Examples of General Contractors Not Paying Subcontractors

Sadly, there is big business around subcontractors not getting paid. Think of all the lawyers, consultants, liens and bonds. All of these people and entities exist because time and time again subcontractors do not receive payment. Such instances of general contractors not paying subcontractors occur all the time. This damages the livelihood of many subcontractors and even worse has forced them out of business. Let’s take a look at recent nightmare stories and examples in 2017:


$11 Million Owed to Contractors at Astros / Nationals Ballpark

Many subcontractors in Palm Beach did not provide their congratulations to the Houston Astros when they won the world series. They had no reason to celebrate since they are owed thousands of dollars on work completed on team’s spring training complex.


The Astros and the Nationals who share the ballpark are involved in a payment dispute with the general contractor Hunt Construction Group. Unfortunately, this payment disputes trickles down into the non-payment for more than a dozen subcontractors and suppliers. Many of these firms completed the work more than one year ago. Due to nonpayment, they have laid off workers, gone out of business, maxed out their personal credit cards, and some may lose their home.


The project was financed with money by tax revenue from Palm Beach County and the state of Florida with the teams picking up a third of the cost plus additional cost overruns. The general contractor has received payment from owners. However, the teams have complained about the quality of work which is preventing payment to the subcontractors and their suppliers.


Subcontractors awaiting payment from the General Contractor include:

— Davco Electrical: $6 million

— Mancils Tractor Service: $4 million

— MIK Construction: $500,000

— South Florida Grading: $200,000

— Xpert Elevator: $200,000

— Sammet Pools: $80,000


$11 Million Owed to Contractors in Kings’ Downtown Hotel Project

Another project tied to a professional sports team has not paid their subcontractors for work completed. The Sacramento Kings embarked on a downtown revitalization project around its arena which include several hotels, restaurants, and entertainment facilities. Subcontractors filed claims around the recent work completed on the hotel tower which includes 45 condominium units. The subcontractors have filed liens against the property which could affect the close of the remaining condominiums for sale.


Subcontractors awaiting payment from the General Contractor include:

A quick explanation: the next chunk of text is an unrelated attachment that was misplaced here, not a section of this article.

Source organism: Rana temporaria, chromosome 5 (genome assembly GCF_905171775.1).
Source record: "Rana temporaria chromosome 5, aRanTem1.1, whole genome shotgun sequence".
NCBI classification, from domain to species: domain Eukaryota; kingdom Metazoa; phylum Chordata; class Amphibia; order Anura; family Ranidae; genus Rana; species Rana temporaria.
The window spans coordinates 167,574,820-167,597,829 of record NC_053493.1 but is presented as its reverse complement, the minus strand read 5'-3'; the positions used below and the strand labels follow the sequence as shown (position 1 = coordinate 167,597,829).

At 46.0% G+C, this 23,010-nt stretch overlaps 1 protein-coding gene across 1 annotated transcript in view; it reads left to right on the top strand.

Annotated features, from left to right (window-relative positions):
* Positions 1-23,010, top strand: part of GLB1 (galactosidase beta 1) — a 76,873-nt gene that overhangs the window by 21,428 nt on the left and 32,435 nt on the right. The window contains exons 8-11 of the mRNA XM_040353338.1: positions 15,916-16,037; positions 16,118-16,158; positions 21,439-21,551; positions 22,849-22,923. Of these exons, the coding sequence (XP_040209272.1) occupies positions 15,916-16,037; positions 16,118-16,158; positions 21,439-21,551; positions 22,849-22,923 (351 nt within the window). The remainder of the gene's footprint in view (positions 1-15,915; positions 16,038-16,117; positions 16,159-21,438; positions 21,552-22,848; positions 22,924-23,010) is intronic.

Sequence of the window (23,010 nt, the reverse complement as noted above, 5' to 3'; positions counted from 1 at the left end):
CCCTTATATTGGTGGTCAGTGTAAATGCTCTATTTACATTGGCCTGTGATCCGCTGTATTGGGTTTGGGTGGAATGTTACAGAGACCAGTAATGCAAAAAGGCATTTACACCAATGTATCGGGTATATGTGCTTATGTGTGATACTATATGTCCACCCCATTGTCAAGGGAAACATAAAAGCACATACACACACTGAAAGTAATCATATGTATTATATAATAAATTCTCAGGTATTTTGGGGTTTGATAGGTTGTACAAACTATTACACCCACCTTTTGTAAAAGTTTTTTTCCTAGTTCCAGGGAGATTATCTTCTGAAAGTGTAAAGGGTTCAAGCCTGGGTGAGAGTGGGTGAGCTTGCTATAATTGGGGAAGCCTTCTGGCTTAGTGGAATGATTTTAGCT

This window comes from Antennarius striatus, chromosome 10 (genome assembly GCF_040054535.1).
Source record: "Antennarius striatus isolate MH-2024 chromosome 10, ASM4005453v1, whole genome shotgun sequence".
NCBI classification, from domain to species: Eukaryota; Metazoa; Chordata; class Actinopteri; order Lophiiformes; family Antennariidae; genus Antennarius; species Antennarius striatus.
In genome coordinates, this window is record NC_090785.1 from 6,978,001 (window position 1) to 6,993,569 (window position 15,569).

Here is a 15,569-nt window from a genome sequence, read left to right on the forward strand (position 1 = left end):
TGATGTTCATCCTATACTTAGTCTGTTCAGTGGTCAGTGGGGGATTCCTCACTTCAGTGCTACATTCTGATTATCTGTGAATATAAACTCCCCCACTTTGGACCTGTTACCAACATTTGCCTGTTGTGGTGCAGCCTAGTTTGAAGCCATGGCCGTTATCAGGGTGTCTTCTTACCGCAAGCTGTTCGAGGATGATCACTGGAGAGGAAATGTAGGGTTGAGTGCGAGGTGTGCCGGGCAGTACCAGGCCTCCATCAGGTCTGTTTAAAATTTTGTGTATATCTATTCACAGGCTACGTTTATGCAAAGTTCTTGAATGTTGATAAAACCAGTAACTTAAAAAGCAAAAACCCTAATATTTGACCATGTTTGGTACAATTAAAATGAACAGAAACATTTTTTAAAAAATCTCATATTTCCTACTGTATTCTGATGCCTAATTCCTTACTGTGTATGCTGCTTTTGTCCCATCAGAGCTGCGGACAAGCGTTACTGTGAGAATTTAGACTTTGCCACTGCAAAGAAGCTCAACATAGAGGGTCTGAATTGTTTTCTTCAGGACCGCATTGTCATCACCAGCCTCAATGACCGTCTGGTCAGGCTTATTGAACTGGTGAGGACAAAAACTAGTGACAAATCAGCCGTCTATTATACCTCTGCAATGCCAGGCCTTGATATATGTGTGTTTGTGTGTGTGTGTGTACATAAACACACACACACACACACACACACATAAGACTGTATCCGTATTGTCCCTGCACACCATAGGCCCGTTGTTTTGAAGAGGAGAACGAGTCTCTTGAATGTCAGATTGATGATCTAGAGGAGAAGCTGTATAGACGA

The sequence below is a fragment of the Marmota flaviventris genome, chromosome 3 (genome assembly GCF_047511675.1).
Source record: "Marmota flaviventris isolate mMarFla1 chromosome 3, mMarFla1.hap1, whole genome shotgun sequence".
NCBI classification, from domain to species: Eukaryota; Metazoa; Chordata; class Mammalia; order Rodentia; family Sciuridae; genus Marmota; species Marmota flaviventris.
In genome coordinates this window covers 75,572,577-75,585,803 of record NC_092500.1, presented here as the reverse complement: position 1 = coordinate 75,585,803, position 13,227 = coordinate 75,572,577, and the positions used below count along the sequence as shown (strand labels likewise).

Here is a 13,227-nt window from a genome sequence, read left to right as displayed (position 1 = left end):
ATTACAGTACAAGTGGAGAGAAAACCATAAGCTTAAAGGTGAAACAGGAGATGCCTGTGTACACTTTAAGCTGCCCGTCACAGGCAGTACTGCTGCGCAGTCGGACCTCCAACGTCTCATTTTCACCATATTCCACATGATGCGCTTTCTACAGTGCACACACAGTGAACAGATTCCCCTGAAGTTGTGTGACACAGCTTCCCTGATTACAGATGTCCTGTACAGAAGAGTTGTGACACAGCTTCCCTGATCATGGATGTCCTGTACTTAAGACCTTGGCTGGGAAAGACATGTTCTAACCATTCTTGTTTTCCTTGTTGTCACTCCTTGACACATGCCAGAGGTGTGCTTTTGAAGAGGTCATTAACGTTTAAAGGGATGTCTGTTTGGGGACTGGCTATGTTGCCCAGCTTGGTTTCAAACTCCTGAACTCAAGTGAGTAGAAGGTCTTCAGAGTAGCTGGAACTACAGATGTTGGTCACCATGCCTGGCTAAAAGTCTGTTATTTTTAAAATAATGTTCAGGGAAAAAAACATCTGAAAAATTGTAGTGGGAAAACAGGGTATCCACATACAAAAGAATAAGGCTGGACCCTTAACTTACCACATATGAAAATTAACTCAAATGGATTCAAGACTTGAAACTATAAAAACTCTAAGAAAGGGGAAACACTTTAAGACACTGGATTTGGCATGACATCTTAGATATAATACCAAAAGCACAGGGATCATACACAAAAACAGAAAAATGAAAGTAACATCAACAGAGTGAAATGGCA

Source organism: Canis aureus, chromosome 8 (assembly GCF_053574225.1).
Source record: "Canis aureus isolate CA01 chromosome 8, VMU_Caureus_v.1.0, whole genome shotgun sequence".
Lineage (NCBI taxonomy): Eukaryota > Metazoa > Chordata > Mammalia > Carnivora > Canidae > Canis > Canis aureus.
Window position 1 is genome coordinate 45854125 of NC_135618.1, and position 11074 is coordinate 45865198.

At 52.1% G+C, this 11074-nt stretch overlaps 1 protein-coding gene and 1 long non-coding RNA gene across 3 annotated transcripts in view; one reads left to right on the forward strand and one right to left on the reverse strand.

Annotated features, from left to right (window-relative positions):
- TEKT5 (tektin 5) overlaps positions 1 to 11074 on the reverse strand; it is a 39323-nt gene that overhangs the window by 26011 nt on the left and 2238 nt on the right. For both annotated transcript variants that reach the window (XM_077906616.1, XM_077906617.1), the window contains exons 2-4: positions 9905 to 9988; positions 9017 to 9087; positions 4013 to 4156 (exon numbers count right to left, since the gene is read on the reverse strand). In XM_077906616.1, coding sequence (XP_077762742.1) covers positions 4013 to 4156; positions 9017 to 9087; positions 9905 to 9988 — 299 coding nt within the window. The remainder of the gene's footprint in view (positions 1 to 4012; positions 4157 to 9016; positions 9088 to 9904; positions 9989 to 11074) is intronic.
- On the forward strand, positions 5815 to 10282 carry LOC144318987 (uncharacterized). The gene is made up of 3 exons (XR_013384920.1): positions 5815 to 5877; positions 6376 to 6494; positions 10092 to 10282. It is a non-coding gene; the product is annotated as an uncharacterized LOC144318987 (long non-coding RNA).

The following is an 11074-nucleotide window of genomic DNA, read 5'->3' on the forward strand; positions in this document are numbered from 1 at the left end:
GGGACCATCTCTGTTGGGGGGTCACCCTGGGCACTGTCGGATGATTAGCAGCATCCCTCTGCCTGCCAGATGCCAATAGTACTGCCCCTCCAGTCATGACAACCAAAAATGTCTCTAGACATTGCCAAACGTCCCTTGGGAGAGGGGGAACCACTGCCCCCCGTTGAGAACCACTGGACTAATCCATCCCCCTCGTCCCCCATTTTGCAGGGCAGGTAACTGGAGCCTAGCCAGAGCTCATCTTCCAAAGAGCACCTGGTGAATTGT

— Pacific Structures: $6 Million

— Coffey Building Group: $2.66 Million

— Siemens Industries: $1.4 Million

— NMI Industrial: $638,000


$1 Million Owed to Contractors in Omaha Cemetery Work

This contractor’s battle is a little different because the owner of the project is the federal government. In most projects, contractors can file a lien against the property. However, it is not possible to file a lien on a federal project. In such instances, the contractor has filed a lawsuit against the general contractor and insurance company to receive payment.


The contractor Seedorff Masonry provided $3,163,947 in labor and materials in the construction of the Omaha National Cemetery. However, the General Contractor Archer Western Construction has only paid $1,908,037.


Subcontractors awaiting payment from the General Contractor include:

— Seedorff Masonry: $1.25 Million


How subcontractors can mitigate risk and avoid claims

Unfortunately, stories like the ones above are commonplace among subcontractors because of verbal favors or undocumented work. So, subcontractors must protect themselves from these situations with precise document control and project management best practices.


Many general contractors provide their subcontractors with a user license into their project management software platform. In fact, we’ve heard that some general contractors even mandate that their subcontractors utilize their project management tool and will no longer respond to email communications. This is not an acceptable arrangement.


When the subcontractor enters Daily Reports, RFIs, Photos, Issues or Change Orders into the general contractor’s project management solution, the general contractor owns all the valuable documentation and information. In the event of a claim or dispute, the General Contractor can and will likely revoke access to the subcontractor. In the event that happens, will the subcontractor have backup documentation to support their claim? If duplicate entry into two project management platforms is required for a project, so be it. You’re still protecting your construction business and avoiding expensive financial pitfalls.


The workflow of a subcontractor and business model drastically differs from that of general contractors. A large majority of construction project management solutions are geared toward general contractors. In closing, subcontractors must utilize a solution that enables them to track their labor productivity on projects, provide documentation control to mitigate risk and avoid claims, and manage all their projects holistically to ensure growth and profitability.



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Posted in Best Practices, Construction Software.